the super magic bus, not sure why it’s super or magic
At the front of the ride is a bit of descent overlooking peaks to the west, and then a relatively gentle climb for a few miles. After that, it’s fun flowey downhill through really tight trees. On one occasion my handlebars whacked a tree and I nearly went off the bike.
At one point I passed over a section that had odd and unofficial signage about potential mercury tailings in the soil.
The Super Magic Bus
This trail has an old school bus off the path, and as I got closer to the bottom of the descent I wondered where it was. Then I saw the glint of yellow out of the corner of my eye, and headed over to check it out. The bus is near an old abandoned shack in the middle of the woods. It’s actually a little creepy (I just watched Blair Witch this past weekend).
On our 16th day we completed our CT adventure and descended 8,300 ft into Durango. In total, we had traveled 420 miles and climbed over 60,000 ft in accumulated elevation.
Indian Trail Ridge
We awoke to cloudy skies and continued our ride along Indian Trail Ridge.
At the top of the ridge the trail took a sharp left and began a steep descent down to Taylor Lake. I said to Kyle that this lake was a reminder that we would like to have my daughter Taylor on this trip, but alas, she just graduated from Boston U and has a real job.
We then started down Kennebec Pass over a steep talus field. Riding on talus is challenging and takes practice. It’s like riding on marbles. Kyle wasn’t happy but dealt with it.
This part of the trail is really fun as you ride next to the Flagler Fork creek. At one point the trail darts left, and all of a sudden you are in front of a 100 ft waterfall.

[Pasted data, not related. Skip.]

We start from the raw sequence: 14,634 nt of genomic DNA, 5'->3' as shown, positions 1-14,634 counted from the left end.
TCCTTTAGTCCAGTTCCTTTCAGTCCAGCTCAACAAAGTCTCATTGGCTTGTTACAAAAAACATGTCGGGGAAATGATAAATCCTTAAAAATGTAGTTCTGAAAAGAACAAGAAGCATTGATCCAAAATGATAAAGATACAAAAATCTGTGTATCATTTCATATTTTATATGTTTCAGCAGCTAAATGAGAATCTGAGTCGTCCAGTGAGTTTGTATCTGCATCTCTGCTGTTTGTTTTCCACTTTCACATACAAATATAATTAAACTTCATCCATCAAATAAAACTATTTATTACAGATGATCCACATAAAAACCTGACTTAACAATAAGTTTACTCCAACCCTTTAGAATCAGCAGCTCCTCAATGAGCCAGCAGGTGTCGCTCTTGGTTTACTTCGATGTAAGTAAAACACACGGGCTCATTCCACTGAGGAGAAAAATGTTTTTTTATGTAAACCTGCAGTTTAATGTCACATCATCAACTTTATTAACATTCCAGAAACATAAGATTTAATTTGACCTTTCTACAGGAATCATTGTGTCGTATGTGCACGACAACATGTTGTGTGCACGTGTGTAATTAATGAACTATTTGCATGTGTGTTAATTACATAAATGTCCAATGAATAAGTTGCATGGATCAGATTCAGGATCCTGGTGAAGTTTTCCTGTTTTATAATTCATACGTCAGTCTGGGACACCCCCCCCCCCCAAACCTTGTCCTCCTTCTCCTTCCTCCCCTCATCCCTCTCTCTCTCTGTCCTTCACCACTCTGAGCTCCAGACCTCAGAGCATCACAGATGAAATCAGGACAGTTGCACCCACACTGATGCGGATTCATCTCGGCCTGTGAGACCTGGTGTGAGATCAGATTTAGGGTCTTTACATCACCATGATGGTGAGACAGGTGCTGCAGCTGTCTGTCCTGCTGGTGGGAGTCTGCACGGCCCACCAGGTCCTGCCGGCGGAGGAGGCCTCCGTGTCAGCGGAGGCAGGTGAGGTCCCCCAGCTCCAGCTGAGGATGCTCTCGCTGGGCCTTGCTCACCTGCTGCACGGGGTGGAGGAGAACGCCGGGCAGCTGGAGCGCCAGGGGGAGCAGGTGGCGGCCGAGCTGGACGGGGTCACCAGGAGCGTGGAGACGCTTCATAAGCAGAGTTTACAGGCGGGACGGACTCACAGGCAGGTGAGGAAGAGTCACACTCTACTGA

As you further descend, you come upon a cliff and beautiful view of the valley below, named for Gudy Gaskill, the ‘Mother of the Colorado Trail’ who passed away last year. She was instrumental in establishing the trail in the 70s and 80s and was an icon in the Colorado mountaineering community.
After what seemed like an eternity of descending, we spotted our car in the CT parking lot with Cris waiting with beer and soda.
Again I want to say we couldn’t have done this without her – setting up hotels, getting us food and water, washing our clothes, putting up with our serious multi-day trail funk. Thanks so much hon!
We had actually done it. As I write this days later I’m still a bit surprised. We traveled 420 miles and ascended 60,000 ft through rugged mountainous terrain without injury, rode the best singletrack in the world, saw epic views every day, drank water out of streams and ponds, chased a marmot in the trail, helped a guy with a shattered shoulder get help, bumped into friends in the middle of the forest, met really cool people on the trail, gave a water system to hikers in need, got soaked in daily thunderstorms, and laughed ourselves silly every night in our tent which served as an effective dutch oven after a “delicious” meal of Mountain House and Whole Foods burritos.
On our first day my friend Eric said that as a father and son we will have something that we will remember till the end of our days. He was right.